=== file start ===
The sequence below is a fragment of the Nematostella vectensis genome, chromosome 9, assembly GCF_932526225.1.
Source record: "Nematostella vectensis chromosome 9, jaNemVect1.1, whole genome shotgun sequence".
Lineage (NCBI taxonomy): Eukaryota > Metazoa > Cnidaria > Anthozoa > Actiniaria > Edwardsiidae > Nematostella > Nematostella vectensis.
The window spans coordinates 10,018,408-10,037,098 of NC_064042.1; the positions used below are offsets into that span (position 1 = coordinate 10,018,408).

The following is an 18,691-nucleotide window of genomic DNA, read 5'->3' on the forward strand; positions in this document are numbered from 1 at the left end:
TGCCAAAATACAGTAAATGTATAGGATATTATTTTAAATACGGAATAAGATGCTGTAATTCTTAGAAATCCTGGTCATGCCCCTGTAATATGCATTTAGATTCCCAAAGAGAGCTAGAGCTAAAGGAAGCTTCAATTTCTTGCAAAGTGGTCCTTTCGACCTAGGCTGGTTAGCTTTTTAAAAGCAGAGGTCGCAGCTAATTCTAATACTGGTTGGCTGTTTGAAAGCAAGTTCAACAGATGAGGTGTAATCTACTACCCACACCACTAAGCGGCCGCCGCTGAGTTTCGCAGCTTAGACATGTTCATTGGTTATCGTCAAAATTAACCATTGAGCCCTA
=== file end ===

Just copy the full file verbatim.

The sequence below is a fragment of the Nematostella vectensis genome, chromosome 9, assembly GCF_932526225.1.
Source record: "Nematostella vectensis chromosome 9, jaNemVect1.1, whole genome shotgun sequence".
Lineage (NCBI taxonomy): Eukaryota > Metazoa > Cnidaria > Anthozoa > Actiniaria > Edwardsiidae > Nematostella > Nematostella vectensis.
The window spans coordinates 10,018,408-10,037,098 of NC_064042.1; the positions used below are offsets into that span (position 1 = coordinate 10,018,408).

The following is an 18,691-nucleotide window of genomic DNA, read 5'->3' on the forward strand; positions in this document are numbered from 1 at the left end:
TGCCAAAATACAGTAAATGTATAGGATATTATTTTAAATACGGAATAAGATGCTGTAATTCTTAGAAATCCTGGTCATGCCCCTGTAATATGCATTTAGATTCCCAAAGAGAGCTAGAGCTAAAGGAAGCTTCAATTTCTTGCAAAGTGGTCCTTTCGACCTAGGCTGGTTAGCTTTTTAAAAGCAGAGGTCGCAGCTAATTCTAATACTGGTTGGCTGTTTGAAAGCAAGTTCAACAGATGAGGTGTAATCTACTACCCACACCACTAAGCGGCCGCCGCTGAGTTTCGCAGCTTAGACATGTTCATTGGTTATCGTCAAAATTAACCATTGAGCCCTA